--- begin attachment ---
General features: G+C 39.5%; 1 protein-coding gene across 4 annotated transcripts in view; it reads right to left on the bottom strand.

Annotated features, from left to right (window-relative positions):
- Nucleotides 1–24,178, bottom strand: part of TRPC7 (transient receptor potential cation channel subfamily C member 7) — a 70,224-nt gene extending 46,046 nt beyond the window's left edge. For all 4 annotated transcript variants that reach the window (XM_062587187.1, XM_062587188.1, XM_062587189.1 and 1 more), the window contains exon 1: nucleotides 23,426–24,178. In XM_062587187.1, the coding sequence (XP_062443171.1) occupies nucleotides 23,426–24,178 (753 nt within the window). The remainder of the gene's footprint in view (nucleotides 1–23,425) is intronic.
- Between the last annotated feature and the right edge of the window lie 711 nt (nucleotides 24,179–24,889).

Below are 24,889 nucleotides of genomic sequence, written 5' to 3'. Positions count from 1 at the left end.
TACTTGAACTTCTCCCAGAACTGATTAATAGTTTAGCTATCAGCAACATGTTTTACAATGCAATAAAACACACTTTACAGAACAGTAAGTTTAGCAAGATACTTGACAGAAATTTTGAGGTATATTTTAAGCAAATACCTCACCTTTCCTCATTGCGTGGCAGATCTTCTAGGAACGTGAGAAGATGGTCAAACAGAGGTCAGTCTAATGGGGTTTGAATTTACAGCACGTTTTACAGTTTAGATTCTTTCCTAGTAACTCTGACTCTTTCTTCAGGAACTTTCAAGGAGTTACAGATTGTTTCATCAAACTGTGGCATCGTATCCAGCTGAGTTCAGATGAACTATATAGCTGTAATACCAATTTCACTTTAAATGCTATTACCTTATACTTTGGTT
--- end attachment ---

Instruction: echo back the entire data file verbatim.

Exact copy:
General features: G+C 39.5%; 1 protein-coding gene across 4 annotated transcripts in view; it reads right to left on the bottom strand.

Annotated features, from left to right (window-relative positions):
- Nucleotides 1–24,178, bottom strand: part of TRPC7 (transient receptor potential cation channel subfamily C member 7) — a 70,224-nt gene extending 46,046 nt beyond the window's left edge. For all 4 annotated transcript variants that reach the window (XM_062587187.1, XM_062587188.1, XM_062587189.1 and 1 more), the window contains exon 1: nucleotides 23,426–24,178. In XM_062587187.1, the coding sequence (XP_062443171.1) occupies nucleotides 23,426–24,178 (753 nt within the window). The remainder of the gene's footprint in view (nucleotides 1–23,425) is intronic.
- Between the last annotated feature and the right edge of the window lie 711 nt (nucleotides 24,179–24,889).

Below are 24,889 nucleotides of genomic sequence, written 5' to 3'. Positions count from 1 at the left end.
TACTTGAACTTCTCCCAGAACTGATTAATAGTTTAGCTATCAGCAACATGTTTTACAATGCAATAAAACACACTTTACAGAACAGTAAGTTTAGCAAGATACTTGACAGAAATTTTGAGGTATATTTTAAGCAAATACCTCACCTTTCCTCATTGCGTGGCAGATCTTCTAGGAACGTGAGAAGATGGTCAAACAGAGGTCAGTCTAATGGGGTTTGAATTTACAGCACGTTTTACAGTTTAGATTCTTTCCTAGTAACTCTGACTCTTTCTTCAGGAACTTTCAAGGAGTTACAGATTGTTTCATCAAACTGTGGCATCGTATCCAGCTGAGTTCAGATGAACTATATAGCTGTAATACCAATTTCACTTTAAATGCTATTACCTTATACTTTGGTT